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If 90% of your congregants were struggling to understand an issue, wouldn’t you consider it a priority to help your church discover what the Bible has to say on that subject? According to a new study by A Rocha Canada and Tearfund Canada, there is widespread concern about climate change in many Canadian churches. Yet in spite of those numbers, very few churches are taking seriously the need to disciple church members in how to respond to climate change.  

Over 90% of those surveyed say that they are worried about climate change and nature loss, with 60% stating that they are “quite” to “seriously worried.” (“For All the Earth Survey” pg. 8)

The survey focused on evangelical Canadians between the ages of 18 to 42, with the majority faithfully attending church each week. Respondents were from all across Canada and represented a variety of lifestyles, income levels, and education. The survey results give churches a better understanding of what is on the hearts of young adults in their congregation. 

"Over 1 in 3 young Christians said that climate change is among their highest concerns – second only to global poverty. (“For All the Earth Survey”, pg 9)

Yet while young evangelicals are seriously concerned about climate change, a majority says that they don’t know how to respond to the crisis and that their churches aren’t helping them grapple with the issue. These believers want to live out their faith in tangible ways, but don’t know how. What is the responsibility of the Church in the face of this worry and uncertainty?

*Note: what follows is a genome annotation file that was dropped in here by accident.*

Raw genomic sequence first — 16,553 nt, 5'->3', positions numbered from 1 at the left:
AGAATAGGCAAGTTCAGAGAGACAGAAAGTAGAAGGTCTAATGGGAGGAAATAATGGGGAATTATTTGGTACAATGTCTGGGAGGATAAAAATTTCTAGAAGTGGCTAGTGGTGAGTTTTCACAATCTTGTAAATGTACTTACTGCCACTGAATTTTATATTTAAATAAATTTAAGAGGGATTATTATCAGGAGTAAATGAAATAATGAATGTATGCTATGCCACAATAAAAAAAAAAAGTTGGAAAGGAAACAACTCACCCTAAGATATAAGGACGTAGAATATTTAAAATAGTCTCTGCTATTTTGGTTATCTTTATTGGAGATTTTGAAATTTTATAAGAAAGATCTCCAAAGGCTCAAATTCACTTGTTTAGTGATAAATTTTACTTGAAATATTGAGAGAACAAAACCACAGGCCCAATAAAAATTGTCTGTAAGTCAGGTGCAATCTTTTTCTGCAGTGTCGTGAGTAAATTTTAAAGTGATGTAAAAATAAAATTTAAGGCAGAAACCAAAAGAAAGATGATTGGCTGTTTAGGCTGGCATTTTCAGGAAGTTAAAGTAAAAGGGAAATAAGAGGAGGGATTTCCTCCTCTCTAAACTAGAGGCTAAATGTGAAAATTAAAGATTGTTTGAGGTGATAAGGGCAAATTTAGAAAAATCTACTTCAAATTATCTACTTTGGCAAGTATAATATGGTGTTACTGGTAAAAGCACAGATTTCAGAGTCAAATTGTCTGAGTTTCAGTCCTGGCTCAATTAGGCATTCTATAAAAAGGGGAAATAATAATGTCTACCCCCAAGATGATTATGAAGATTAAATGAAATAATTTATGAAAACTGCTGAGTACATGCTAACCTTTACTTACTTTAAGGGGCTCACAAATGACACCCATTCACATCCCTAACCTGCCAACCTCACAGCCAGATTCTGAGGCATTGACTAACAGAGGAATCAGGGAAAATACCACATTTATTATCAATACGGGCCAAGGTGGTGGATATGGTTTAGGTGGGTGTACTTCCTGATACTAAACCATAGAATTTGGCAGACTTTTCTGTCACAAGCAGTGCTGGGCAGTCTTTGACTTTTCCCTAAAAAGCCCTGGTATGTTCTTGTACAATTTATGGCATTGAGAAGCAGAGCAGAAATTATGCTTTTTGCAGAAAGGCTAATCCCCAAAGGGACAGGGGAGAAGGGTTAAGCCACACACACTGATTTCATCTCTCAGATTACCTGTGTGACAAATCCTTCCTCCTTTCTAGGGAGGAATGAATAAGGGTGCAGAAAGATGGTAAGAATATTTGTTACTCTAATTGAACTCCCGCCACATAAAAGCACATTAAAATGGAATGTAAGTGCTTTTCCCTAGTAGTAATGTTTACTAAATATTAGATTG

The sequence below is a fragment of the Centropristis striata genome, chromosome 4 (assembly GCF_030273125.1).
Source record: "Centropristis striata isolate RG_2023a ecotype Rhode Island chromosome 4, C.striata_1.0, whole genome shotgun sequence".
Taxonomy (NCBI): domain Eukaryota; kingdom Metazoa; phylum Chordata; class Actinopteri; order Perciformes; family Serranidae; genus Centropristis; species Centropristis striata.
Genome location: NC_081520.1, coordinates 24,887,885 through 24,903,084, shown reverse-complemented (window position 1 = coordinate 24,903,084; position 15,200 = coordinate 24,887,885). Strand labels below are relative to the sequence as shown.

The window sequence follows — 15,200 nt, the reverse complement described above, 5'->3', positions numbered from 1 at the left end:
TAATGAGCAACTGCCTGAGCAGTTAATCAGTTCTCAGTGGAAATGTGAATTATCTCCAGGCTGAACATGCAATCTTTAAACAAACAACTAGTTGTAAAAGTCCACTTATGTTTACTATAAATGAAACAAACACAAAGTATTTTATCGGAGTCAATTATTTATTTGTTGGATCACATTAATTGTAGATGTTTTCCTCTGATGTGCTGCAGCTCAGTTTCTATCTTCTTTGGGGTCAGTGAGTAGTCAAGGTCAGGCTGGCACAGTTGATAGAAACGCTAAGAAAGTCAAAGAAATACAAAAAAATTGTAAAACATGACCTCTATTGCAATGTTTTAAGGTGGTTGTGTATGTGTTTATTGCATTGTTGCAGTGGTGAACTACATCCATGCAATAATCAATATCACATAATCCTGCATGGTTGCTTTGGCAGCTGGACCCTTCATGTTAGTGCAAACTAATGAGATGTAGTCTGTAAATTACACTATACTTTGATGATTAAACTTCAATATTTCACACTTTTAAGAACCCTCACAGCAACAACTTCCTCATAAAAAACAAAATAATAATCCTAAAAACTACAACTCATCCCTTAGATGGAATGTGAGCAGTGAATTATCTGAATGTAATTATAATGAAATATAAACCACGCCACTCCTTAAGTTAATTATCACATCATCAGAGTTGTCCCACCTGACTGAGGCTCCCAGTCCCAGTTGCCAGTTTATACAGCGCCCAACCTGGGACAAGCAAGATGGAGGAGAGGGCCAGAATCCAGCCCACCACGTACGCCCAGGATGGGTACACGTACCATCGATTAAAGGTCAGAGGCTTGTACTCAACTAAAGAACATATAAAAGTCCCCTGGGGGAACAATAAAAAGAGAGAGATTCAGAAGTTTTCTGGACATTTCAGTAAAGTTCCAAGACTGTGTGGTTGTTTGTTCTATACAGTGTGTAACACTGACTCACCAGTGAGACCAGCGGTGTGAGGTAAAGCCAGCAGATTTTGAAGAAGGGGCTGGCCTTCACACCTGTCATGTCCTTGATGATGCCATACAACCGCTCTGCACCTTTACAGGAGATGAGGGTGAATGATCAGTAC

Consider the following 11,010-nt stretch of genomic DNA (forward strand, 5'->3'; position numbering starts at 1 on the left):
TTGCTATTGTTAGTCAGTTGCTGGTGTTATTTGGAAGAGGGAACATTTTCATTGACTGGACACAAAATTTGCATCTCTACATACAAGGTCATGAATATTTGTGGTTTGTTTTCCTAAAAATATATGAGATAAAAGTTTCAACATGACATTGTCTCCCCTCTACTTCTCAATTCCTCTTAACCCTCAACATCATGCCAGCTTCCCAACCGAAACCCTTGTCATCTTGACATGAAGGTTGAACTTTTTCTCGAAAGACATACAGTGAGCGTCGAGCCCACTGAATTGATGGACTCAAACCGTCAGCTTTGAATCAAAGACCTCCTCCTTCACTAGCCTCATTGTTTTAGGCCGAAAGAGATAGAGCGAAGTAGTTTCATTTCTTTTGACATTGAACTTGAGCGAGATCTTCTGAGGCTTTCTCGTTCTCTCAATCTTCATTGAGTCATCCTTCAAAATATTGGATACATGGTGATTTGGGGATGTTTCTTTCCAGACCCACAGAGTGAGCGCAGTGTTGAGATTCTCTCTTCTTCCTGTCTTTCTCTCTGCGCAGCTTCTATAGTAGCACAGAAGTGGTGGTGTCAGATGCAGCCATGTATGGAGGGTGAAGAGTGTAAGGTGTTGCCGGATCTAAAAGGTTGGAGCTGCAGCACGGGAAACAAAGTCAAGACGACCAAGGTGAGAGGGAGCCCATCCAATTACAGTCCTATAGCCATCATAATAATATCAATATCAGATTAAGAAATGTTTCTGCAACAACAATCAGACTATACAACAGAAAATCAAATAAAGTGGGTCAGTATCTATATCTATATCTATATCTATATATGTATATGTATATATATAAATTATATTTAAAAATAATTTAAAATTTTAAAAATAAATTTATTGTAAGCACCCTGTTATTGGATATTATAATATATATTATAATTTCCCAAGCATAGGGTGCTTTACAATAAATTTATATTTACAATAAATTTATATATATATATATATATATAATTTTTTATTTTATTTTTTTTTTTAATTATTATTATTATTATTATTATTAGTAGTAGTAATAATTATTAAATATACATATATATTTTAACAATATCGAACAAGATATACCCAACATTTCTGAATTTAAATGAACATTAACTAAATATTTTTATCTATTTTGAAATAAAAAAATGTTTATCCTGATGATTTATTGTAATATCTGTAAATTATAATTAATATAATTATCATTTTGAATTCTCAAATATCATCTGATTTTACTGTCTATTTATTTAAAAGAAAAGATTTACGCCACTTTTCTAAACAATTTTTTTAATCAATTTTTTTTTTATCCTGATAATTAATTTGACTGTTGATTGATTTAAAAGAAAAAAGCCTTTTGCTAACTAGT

“Christians should be at the forefront of environmentalism. We should be leading the way, not dragging our feet, because the Bible tells us that God charged us with the care of his creation.” – Tim Keller (“For All the Earth Survey”, pg. 14)

As church leadership, we are tasked with helping God’s people love Him above all else, and love their neighbors as themselves. And this is the heart of what it means to disciple church members  when it comes to climate change issues. As a church, we work together to steward creation faithfully, not because it is a culturally hot topic but because we love God and love our neighbor. .

The CRCNA has made it a priority to address human-induced climate change. With this goal in mind, the Climate Witness Project was launched as a joint initiative of the CRCNA and World Renew, providing resources to help Christians live out this calling practically. In the words of the synodical report that established the Climate Witness project, the project helps believers be “voices for justice and public examples in the effort to live sustainably within our God-given resources, to promote stewardship in our own communities and our nations.” (Acts of Synod 2012, pp. 803-805).

The Climate Witness Project has a wide range of creation care resources for your church to better understand and address these topics:

CWP also has regional organizers through Canada and the United States that are available to help your church find resources, hold trainings and take action in your own community. Connect with your regional organizer here.


I'm so thankful to be part of a denomination that made a clear statement in 2012 that climate change has come as a result of human action, and calls for action to mitigate it. This jibes with science and leaves us in a position that we can do something about it, rather than fatalistically saying that nothing can be done. Thank you for this article and for all the work that all of you who are part of the Climate Witness Project do.